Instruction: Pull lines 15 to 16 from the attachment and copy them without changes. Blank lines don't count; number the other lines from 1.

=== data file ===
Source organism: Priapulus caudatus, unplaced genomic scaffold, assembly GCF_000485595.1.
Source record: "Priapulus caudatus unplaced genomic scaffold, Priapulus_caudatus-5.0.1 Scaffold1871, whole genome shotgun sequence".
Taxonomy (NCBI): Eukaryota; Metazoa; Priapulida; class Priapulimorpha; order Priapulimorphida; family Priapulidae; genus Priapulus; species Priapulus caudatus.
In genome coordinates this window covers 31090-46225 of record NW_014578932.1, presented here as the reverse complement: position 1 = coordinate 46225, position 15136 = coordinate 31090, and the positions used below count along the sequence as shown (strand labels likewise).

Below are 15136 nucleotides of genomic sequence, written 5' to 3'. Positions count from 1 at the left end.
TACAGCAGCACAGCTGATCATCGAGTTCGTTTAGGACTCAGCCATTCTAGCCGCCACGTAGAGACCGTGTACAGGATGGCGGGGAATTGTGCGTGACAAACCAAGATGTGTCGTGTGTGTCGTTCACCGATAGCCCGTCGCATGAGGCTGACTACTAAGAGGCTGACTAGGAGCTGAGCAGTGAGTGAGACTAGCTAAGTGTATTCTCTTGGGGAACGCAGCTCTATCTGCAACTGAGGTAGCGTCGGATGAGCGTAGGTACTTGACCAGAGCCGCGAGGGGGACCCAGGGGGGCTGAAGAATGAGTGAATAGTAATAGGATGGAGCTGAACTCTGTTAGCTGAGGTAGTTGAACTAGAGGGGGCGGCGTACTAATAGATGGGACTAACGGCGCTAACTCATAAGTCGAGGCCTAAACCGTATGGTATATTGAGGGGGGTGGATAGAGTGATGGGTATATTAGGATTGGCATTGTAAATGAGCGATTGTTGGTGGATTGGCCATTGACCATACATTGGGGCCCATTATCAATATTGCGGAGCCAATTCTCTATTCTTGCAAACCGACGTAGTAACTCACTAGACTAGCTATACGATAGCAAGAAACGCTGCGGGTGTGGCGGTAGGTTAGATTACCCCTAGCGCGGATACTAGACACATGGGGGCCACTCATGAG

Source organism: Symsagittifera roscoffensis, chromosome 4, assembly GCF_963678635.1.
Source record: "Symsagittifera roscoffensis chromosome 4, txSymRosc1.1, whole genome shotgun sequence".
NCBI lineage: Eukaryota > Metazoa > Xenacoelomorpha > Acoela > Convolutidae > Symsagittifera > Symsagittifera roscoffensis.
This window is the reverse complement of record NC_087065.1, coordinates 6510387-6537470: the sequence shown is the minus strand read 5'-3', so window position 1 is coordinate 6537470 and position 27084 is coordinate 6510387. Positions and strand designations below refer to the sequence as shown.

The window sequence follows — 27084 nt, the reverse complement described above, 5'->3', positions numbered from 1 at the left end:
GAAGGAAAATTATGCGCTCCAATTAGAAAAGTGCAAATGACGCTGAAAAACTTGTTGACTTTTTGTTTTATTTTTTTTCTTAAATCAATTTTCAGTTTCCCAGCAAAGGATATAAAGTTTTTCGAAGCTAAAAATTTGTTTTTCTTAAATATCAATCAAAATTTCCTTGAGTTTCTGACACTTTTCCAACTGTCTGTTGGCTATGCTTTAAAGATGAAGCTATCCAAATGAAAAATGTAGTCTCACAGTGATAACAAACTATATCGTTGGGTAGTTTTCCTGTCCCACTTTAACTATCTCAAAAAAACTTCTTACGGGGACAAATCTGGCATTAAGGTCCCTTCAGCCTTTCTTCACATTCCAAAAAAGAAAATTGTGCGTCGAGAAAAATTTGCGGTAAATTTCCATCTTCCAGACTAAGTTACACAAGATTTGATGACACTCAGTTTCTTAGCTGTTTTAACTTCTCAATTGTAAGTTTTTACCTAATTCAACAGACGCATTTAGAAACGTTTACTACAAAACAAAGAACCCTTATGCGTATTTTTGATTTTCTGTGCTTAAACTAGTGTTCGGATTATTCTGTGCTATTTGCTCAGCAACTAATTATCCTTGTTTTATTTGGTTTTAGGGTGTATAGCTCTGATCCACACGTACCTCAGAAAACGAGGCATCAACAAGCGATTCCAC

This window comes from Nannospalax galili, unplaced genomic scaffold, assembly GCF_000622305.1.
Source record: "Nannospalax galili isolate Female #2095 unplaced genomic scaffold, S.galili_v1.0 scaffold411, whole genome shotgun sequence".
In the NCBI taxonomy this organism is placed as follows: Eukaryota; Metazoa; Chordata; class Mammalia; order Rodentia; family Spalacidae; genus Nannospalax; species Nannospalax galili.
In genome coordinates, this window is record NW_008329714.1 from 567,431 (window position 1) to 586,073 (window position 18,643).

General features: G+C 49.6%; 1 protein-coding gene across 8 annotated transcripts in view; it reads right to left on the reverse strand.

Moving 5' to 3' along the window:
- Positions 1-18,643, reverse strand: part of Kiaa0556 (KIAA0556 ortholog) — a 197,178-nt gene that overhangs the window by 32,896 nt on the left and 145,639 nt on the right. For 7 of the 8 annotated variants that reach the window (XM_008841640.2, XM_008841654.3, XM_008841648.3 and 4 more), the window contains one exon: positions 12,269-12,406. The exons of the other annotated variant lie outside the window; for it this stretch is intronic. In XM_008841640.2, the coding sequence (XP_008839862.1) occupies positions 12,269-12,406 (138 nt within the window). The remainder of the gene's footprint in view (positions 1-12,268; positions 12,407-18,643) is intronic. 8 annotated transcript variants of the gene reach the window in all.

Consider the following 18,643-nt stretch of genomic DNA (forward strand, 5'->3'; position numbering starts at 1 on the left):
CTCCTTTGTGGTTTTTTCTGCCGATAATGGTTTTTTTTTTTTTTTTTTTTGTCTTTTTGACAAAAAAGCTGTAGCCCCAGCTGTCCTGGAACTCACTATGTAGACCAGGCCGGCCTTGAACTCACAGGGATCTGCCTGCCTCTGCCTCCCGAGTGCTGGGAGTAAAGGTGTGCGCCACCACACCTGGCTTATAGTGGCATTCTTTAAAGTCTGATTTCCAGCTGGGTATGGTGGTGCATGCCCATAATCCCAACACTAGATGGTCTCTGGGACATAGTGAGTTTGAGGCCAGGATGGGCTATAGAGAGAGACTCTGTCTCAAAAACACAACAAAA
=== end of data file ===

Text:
In the NCBI taxonomy this organism is placed as follows: Eukaryota; Metazoa; Chordata; class Mammalia; order Rodentia; family Spalacidae; genus Nannospalax; species Nannospalax galili.
In genome coordinates, this window is record NW_008329714.1 from 567,431 (window position 1) to 586,073 (window position 18,643).